5 Screenwriting Traits: #3 — Consistency

March 13th, 2013 by

During the nearly 5 years I’ve run this blog, I have been privileged to do one-on-one interviews with a number of screenwriters, especially this year as I set a goal to post a Q&A per week for 2013.

Over the course of those interviews, it’s been fascinating to learn the variety of approaches to the craft, yet at the same time how certain themes recur.

Recently I was struck by five personality traits and five skill sets that keep popping up. So I thought it would be helpful to do a series, a checklist if you will, of aspects of things we should be mindful of as we develop as screenwriters. Today:

Screenwriting Trait #3: Consistency

Consistency. Pretty boring word, right? Very left-brain. Perhaps conjures up images of accountants and bankers. But we’re talking screenwriting. Why is consistency an important trait for practitioners of the craft?

Another word that begins with “c”. Comfort. As in comfort level. And that works on 2 levels as well.

There is the comfort level of the buyers. Remember: Studios executives operate from a primal level of fear. Justifiably so. Movies that fail to generate greenbacks and end up in with red ink have a way of creating pink slips.

Every major studio is owned by a ginormous multinational corporation that cares almost exclusively about profits. Yet as William Goldman famously noted about the business of making a movie, “Nobody knows anything.” So every single project that funnels into and through the script development process gets assessed on multiple levels to make some business sense of out what is essentially a mysterious undertaking. So the most fundamental thing to happen for someone on the other side of the desk to muster up the guts to utter “yes” and green light a project is hitting their comfort level. That means story concept, talent, budget, genre, marketing, and yes… the screenwriter.

39a) Older Dalton Trumbo photo

One of the all-time great screenwriters Dalton Trubmo

The screenwriter needs to have talent.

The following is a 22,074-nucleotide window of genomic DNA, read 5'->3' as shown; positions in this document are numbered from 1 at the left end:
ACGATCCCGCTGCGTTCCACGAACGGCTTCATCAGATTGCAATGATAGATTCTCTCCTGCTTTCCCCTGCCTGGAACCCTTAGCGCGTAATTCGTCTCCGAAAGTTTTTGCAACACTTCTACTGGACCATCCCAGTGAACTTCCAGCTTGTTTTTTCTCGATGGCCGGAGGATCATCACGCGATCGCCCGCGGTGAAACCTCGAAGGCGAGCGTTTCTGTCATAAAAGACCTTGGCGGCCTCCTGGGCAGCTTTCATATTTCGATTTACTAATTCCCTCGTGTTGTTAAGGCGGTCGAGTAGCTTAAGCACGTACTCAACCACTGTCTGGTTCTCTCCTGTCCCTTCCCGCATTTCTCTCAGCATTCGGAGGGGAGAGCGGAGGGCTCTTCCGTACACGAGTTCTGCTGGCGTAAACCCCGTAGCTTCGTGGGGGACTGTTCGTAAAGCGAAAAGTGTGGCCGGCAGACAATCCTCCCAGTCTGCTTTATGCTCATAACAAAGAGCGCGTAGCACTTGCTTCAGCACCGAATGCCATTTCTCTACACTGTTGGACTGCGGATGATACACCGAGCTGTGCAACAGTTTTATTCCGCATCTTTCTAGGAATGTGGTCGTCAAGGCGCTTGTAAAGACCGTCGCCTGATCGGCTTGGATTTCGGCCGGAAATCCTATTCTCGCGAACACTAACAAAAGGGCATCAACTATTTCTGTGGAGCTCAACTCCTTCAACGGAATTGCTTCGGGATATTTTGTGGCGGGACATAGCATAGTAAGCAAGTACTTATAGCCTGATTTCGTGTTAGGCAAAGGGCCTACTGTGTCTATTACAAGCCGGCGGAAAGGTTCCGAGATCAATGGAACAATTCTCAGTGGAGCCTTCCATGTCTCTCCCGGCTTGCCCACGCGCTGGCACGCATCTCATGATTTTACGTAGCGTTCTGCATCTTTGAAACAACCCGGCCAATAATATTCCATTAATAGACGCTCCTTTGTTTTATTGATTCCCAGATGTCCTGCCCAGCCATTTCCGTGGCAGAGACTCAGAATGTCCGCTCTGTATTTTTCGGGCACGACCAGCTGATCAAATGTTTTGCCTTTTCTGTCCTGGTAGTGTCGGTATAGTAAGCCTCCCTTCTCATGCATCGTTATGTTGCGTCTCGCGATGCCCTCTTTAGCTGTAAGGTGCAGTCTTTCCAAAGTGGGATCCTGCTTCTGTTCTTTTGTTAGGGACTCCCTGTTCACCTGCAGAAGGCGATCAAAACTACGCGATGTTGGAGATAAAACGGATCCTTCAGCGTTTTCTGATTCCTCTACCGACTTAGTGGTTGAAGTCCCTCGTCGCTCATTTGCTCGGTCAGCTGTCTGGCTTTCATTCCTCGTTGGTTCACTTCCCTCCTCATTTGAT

The screenwriter needs to be a team player.
The screenwriter needs to be able to communicate well.
The screenwriter needs to be a problem-solver.

But a screenwriter also needs to show consistency.

Primarily that means a consistent level of quality in scripted projects. A sense that s/he will deliver the goods this time like they have before. But also consistency in how they interact with everyone involved with the project.

They want to believe they can rely on you. If you have demonstrated consistency, along with all the other traits noted above, hopefully you can hit their comfort level.

There is another way that consistency comes into play… and that is for the writer him/herself. For you need to hit your own comfort level. You need to know that you can deliver the goods on a consistent basis.

Imagine this. You write a spec script. It’s a really good script. It lands you representation. The script circulates around Hollywood. You do the bottled water tour. In one meeting, they toss out an idea. Suddenly the heavens open, the Muses shine down on you, and you start spitting pearls of creative genius. The story unfolds right there in the room, exciting everyone on the other side of the desk. Before you know it, they are on the phone with your reps and holy crap, you have landed a Hollywood writing assignment!

Cut to your lawyer’s office about four weeks later. You sit staring at a contract for your writing services. The sum you are to be paid is six figures. Sweet! But then there is this other set of numbers, the due date for your draft: 10 weeks from now.

10 weeks. 70 days. 1,680 hours.

Do you have the confidence you can meet that date?

If you have learned your craft… and practiced it writing multiple scripts… and tested out various approaches to prep and page-writing… and have zeroed in on your writer’s voice… and have established work habits when it comes to your writing… if in other words you have demonstrated consistency as a writer… then hopefully you will hit your own comfort level, empowering you to write the hell out of that project.

A few observations by writers about the value of consistency:

“You sit in back of the typewriter and you work, and that’s all there is to it.” — Harlan Ellison

“I write only when I’m inspired. Fortunately I’m inspired at 9 o’clock every morning.” — William Faulkner